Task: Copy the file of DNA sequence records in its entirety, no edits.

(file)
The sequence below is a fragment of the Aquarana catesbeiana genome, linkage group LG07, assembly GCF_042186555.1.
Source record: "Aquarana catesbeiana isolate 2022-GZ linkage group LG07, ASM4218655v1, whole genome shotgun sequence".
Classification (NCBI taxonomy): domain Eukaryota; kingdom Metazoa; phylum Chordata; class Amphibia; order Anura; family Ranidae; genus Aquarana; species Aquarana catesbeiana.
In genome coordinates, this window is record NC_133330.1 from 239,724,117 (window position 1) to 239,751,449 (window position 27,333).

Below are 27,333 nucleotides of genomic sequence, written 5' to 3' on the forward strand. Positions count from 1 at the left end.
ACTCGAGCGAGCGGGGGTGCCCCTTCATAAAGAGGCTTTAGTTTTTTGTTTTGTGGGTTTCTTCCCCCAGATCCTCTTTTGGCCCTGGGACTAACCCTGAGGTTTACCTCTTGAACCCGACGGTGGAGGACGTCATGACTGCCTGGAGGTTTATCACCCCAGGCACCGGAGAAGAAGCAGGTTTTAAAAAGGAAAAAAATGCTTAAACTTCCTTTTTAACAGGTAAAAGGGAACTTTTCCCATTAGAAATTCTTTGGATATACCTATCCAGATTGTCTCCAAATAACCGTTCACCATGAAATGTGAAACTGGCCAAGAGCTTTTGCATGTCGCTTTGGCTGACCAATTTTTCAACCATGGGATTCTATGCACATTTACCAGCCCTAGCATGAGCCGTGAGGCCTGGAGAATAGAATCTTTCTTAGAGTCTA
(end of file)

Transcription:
The sequence below is a fragment of the Aquarana catesbeiana genome, linkage group LG07, assembly GCF_042186555.1.
Source record: "Aquarana catesbeiana isolate 2022-GZ linkage group LG07, ASM4218655v1, whole genome shotgun sequence".
Classification (NCBI taxonomy): domain Eukaryota; kingdom Metazoa; phylum Chordata; class Amphibia; order Anura; family Ranidae; genus Aquarana; species Aquarana catesbeiana.
In genome coordinates, this window is record NC_133330.1 from 239,724,117 (window position 1) to 239,751,449 (window position 27,333).

Below are 27,333 nucleotides of genomic sequence, written 5' to 3' on the forward strand. Positions count from 1 at the left end.
ACTCGAGCGAGCGGGGGTGCCCCTTCATAAAGAGGCTTTAGTTTTTTGTTTTGTGGGTTTCTTCCCCCAGATCCTCTTTTGGCCCTGGGACTAACCCTGAGGTTTACCTCTTGAACCCGACGGTGGAGGACGTCATGACTGCCTGGAGGTTTATCACCCCAGGCACCGGAGAAGAAGCAGGTTTTAAAAAGGAAAAAAATGCTTAAACTTCCTTTTTAACAGGTAAAAGGGAACTTTTCCCATTAGAAATTCTTTGGATATACCTATCCAGATTGTCTCCAAATAACCGTTCACCATGAAATGTGAAACTGGCCAAGAGCTTTTGCATGTCGCTTTGGCTGACCAATTTTTCAACCATGGGATTCTATGCACATTTACCAGCCCTAGCATGAGCCGTGAGGCCTGGAGAATAGAATCTTTCTTAGAGTCTA